Editorial Comment 6/25: “Susceptibles” and addiction injury

by William Haning, MD, DFAPA, DFASAM | June 25, 2019

Editorial Comment:  “Susceptibles” and addiction injury

Apart from the discussion of the Pennsylvania Society of Addiction Medicine's efforts to improve access to buprenorphine, legislatively, the topics this week focus on the needs of women, the newborn, and adolescents.  While we are all vulnerable – “we” being the global population - this emphasis recognizes a principle of resource dedication pertaining to susceptibility: interventions commonly focus first on those who are most acutely ill; yet this classical “triage” may need to be modified to consider long-term consequences and developmental injury.  Said differently, allocation of resources (money, people, training) may not be best prioritized according to the immediate, crisis-centered effects.

In one example in the British Medical Journal below- and while the importance of the distinction between the impacts of gabapentin and pregabalin awaits determination - the fact of an impact by both on adolescents requires respect when making medication decisions.  Similarly, the comment from Science Daily regarding the effect of cannabis on adolescents is a recurring theme in preventive medicine: that the injury from a substance’s use may be principally developmental, rather than acute. This differentiation is a particularly important one when arguing the case of the addicted patient before legislative policy-makers: that the most severe consequences of a given drug’s use may not lie in the immediate effects (e.g., opioid poisoning mortalities), but rather in the later effects on the fetus or on the child.  I bear in mind always the interval that was required to see the developmental impact of leaded gasoline fuel emissions on the U.S. population.*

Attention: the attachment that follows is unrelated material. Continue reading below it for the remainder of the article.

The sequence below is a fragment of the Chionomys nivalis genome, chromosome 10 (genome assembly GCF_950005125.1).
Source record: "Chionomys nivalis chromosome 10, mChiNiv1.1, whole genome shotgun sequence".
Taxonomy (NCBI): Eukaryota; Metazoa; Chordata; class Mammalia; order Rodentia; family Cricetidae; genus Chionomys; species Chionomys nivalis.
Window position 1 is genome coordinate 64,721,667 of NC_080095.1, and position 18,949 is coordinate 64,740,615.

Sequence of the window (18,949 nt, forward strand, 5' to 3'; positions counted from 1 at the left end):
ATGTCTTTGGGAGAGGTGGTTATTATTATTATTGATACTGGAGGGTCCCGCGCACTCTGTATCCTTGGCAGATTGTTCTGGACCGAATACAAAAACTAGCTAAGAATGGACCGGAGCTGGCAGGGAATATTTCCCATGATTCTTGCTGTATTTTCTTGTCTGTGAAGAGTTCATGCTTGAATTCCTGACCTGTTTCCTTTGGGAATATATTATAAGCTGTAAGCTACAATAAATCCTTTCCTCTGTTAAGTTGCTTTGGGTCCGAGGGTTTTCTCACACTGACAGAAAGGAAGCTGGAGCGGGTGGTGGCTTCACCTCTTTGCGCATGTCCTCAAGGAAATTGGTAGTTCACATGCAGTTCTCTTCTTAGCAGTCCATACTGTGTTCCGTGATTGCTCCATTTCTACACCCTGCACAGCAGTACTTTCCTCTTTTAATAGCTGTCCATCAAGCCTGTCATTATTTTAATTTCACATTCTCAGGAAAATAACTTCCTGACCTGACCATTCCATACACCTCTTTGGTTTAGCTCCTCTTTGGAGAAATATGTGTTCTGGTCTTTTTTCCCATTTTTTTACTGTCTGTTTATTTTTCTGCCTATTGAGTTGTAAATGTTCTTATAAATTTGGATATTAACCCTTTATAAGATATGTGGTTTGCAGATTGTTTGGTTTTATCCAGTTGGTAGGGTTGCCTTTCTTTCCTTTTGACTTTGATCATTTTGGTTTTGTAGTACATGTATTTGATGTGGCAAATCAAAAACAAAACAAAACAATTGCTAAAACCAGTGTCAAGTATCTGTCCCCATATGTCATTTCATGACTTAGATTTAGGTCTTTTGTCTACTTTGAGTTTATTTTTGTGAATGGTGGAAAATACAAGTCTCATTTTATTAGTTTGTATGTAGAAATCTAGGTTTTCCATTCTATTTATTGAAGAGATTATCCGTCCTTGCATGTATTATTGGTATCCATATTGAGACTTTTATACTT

*Nriagu J.O., The Rise and Fall of Leaded Gasoline, The Science of the Total Environment, 92(1990) 13-28.

-Editor-in-Chief: William Haning, MD, DFAPA, DFASAM